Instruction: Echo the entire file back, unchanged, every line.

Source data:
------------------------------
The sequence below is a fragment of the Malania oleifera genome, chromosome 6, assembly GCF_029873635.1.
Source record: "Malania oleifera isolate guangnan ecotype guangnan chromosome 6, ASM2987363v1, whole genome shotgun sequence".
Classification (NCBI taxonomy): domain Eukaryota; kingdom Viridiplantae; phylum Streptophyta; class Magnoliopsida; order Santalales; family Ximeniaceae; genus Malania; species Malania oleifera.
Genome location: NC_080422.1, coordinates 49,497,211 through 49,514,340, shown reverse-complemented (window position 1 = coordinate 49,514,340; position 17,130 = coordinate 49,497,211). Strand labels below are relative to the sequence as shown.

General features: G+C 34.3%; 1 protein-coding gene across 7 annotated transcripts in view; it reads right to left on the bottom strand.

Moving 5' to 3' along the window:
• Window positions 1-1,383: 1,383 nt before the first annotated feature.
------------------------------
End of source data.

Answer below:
The sequence below is a fragment of the Malania oleifera genome, chromosome 6, assembly GCF_029873635.1.
Source record: "Malania oleifera isolate guangnan ecotype guangnan chromosome 6, ASM2987363v1, whole genome shotgun sequence".
Classification (NCBI taxonomy): domain Eukaryota; kingdom Viridiplantae; phylum Streptophyta; class Magnoliopsida; order Santalales; family Ximeniaceae; genus Malania; species Malania oleifera.
Genome location: NC_080422.1, coordinates 49,497,211 through 49,514,340, shown reverse-complemented (window position 1 = coordinate 49,514,340; position 17,130 = coordinate 49,497,211). Strand labels below are relative to the sequence as shown.

General features: G+C 34.3%; 1 protein-coding gene across 7 annotated transcripts in view; it reads right to left on the bottom strand.

Moving 5' to 3' along the window:
• Window positions 1-1,383: 1,383 nt before the first annotated feature.